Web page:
In her first book, former Utne Reader editor in chief Madison comes to terms with her father, a scarred veteran who waited until the day before he died at 78 to tell her he loved her.
Taken prisoner in July 1950, just after his arrival in Korea, U.S. Army Medical Corps Capt. Alexander Boysen remained captive for 38 months and 12 days. The author gradually fills us in on the ghastly details of her father’s captivity, interleaving those chapters with her own memories of an oppressive household dominated by the aloof, unpredictable “Doc.” Growing up on a succession of Army bases, she and her younger brothers endured the common parental admonitions about cleaning your plate and not talking back. But these, and lectures about loyalty, grooming, trust, and modesty, were all delivered with a peculiar intensity and enforced with disproportionate discipline. Not until his death did Madison begin to understand the reasons why. Relying largely on accounts of her father's fellow prisoners, a scrapbook kept by her mother, and a manuscript Doc authored, the author pieces together the full, horrific dimensions of her father’s imprisonment in a series of North Korean camps: forced marches through winter weather, rifle butts to the back and shoulders, pistol shots to the head, frozen feet, filth, lice, malnutrition, widespread infections, disease, and death. Only 27 when captured, Doc learned why some men lived and others died. He set about “force-feeding hope,” intentionally disrupting the lethal cycle that began with the loss of personal pride and too often ended in pitiful death. He became a hero to the men in his care. After his ordeal, he enforced the same code with his family. To his children, the strict regimen and the reign of fear and force were simply baffling and sometimes cruel. Madison’s vivid childhood vignettes demonstrate that decades before PTSD became an accepted diagnosis, her father continued to fight a war that for him never really ended.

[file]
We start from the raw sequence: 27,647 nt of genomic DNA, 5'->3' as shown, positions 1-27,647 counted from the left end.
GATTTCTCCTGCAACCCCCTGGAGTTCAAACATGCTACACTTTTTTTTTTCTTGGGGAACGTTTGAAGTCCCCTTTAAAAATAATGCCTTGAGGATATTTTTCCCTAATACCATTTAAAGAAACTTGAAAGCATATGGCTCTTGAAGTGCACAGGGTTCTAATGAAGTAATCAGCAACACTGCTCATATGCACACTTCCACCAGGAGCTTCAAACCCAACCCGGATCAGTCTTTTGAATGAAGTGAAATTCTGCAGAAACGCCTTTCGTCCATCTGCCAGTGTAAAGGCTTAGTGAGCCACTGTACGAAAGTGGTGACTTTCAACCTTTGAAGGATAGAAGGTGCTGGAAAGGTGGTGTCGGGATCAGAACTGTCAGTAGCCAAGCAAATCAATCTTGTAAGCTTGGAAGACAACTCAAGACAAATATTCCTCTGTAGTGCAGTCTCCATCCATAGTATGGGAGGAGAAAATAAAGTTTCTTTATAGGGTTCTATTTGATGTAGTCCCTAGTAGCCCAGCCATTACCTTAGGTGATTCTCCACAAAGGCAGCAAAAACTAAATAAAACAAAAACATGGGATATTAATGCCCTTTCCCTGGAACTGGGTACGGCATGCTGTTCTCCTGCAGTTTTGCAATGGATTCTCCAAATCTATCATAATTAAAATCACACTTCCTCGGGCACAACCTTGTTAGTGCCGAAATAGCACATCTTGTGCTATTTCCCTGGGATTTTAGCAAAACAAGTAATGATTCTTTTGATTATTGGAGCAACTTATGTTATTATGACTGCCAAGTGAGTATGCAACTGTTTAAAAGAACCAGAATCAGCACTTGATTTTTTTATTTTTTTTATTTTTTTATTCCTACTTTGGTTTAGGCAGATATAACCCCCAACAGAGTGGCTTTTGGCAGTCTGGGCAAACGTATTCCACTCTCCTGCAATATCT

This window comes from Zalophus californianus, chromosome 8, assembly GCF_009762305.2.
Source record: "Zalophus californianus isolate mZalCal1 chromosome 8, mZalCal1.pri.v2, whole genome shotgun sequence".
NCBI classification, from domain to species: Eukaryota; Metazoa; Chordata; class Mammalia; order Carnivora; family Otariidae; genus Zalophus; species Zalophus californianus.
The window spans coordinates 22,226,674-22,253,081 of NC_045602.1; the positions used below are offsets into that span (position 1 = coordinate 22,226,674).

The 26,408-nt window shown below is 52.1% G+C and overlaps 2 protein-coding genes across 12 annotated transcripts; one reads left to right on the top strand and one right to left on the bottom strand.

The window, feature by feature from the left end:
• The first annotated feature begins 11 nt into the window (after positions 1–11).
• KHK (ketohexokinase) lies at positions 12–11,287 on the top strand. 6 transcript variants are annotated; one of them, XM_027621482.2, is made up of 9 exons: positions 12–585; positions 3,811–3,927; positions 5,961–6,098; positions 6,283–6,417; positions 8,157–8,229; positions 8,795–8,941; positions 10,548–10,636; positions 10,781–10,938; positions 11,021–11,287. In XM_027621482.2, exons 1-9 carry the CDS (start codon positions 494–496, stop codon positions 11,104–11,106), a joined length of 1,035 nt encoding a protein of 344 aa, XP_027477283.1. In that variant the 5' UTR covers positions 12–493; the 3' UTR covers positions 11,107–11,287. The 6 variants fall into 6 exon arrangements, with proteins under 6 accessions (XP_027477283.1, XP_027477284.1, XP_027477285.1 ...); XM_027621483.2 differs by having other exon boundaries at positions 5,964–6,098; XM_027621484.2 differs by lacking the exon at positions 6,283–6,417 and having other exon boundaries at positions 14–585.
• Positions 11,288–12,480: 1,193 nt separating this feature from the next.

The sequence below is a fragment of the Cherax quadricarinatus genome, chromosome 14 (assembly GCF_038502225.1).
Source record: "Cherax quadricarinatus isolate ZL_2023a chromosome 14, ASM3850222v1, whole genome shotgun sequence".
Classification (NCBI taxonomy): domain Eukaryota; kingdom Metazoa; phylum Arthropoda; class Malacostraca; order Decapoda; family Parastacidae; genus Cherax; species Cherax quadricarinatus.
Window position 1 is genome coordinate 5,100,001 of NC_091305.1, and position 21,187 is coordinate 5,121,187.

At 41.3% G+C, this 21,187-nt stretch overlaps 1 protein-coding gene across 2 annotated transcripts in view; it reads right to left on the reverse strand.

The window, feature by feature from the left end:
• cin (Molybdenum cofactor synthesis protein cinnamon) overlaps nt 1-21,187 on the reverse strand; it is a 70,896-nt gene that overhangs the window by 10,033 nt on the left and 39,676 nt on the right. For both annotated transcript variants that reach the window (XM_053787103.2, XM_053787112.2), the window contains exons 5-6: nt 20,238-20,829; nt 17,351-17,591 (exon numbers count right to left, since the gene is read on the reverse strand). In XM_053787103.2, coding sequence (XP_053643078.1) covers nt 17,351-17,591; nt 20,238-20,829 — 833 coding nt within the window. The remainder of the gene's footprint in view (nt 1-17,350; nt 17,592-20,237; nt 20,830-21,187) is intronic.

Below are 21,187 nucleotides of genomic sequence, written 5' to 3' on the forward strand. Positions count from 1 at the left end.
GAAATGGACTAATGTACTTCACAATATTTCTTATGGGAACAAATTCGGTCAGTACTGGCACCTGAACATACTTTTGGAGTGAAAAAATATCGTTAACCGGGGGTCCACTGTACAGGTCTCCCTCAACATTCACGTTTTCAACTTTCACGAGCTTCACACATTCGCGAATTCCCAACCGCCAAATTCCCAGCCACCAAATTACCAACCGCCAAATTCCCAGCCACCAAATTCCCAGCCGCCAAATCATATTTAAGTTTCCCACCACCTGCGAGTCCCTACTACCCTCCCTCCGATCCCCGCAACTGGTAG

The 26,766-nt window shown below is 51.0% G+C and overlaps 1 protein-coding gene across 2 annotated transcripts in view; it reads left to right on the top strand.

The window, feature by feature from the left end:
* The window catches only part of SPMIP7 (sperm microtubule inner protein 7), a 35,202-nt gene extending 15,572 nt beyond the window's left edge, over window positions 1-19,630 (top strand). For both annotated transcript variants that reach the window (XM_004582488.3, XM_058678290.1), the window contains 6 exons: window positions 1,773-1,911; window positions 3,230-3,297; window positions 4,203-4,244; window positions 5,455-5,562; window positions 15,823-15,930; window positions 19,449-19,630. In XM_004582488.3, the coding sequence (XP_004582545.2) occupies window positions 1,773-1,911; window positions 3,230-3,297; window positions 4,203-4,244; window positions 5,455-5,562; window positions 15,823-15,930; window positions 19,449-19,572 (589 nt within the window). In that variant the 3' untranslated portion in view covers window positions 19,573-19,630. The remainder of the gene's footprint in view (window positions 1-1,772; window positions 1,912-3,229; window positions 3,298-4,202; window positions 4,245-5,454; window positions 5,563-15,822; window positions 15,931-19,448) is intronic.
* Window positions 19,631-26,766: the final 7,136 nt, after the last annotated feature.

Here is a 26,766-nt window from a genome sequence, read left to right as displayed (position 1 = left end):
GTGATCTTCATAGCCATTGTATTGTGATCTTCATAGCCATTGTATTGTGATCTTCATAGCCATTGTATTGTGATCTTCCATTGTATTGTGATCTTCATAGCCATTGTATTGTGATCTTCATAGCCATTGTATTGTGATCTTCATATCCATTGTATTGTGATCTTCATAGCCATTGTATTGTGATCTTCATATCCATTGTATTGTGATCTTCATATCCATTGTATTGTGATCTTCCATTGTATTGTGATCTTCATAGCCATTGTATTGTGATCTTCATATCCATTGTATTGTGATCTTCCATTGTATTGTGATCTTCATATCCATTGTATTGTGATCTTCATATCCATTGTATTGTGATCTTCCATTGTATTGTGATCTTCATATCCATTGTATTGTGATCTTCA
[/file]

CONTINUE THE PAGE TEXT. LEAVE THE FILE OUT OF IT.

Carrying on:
A heartfelt account of a family fractured by war and its awful aftereffects.